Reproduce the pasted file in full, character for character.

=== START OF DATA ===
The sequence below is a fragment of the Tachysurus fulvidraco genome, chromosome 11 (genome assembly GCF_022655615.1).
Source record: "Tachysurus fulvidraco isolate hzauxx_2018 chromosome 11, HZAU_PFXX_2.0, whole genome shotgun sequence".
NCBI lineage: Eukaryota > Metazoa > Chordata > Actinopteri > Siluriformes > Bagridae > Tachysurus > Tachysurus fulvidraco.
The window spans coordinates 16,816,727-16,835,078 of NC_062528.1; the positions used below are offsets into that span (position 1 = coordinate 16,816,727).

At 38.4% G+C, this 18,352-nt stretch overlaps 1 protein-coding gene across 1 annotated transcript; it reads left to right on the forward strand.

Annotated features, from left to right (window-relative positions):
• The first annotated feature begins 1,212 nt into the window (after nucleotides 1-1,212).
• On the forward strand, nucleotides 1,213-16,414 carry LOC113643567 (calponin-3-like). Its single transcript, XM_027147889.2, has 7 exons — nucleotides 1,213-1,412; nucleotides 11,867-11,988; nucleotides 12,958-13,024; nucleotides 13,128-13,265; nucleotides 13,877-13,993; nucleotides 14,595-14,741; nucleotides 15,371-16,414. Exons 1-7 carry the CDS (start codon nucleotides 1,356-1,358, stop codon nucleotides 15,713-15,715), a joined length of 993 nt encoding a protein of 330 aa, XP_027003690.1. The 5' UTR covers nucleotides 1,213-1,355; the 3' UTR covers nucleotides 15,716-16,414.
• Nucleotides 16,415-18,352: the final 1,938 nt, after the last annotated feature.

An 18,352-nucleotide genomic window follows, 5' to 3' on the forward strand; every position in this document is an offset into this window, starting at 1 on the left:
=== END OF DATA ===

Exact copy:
The sequence below is a fragment of the Tachysurus fulvidraco genome, chromosome 11 (genome assembly GCF_022655615.1).
Source record: "Tachysurus fulvidraco isolate hzauxx_2018 chromosome 11, HZAU_PFXX_2.0, whole genome shotgun sequence".
NCBI lineage: Eukaryota > Metazoa > Chordata > Actinopteri > Siluriformes > Bagridae > Tachysurus > Tachysurus fulvidraco.
The window spans coordinates 16,816,727-16,835,078 of NC_062528.1; the positions used below are offsets into that span (position 1 = coordinate 16,816,727).

At 38.4% G+C, this 18,352-nt stretch overlaps 1 protein-coding gene across 1 annotated transcript; it reads left to right on the forward strand.

Annotated features, from left to right (window-relative positions):
• The first annotated feature begins 1,212 nt into the window (after nucleotides 1-1,212).
• On the forward strand, nucleotides 1,213-16,414 carry LOC113643567 (calponin-3-like). Its single transcript, XM_027147889.2, has 7 exons — nucleotides 1,213-1,412; nucleotides 11,867-11,988; nucleotides 12,958-13,024; nucleotides 13,128-13,265; nucleotides 13,877-13,993; nucleotides 14,595-14,741; nucleotides 15,371-16,414. Exons 1-7 carry the CDS (start codon nucleotides 1,356-1,358, stop codon nucleotides 15,713-15,715), a joined length of 993 nt encoding a protein of 330 aa, XP_027003690.1. The 5' UTR covers nucleotides 1,213-1,355; the 3' UTR covers nucleotides 15,716-16,414.
• Nucleotides 16,415-18,352: the final 1,938 nt, after the last annotated feature.

An 18,352-nucleotide genomic window follows, 5' to 3' on the forward strand; every position in this document is an offset into this window, starting at 1 on the left: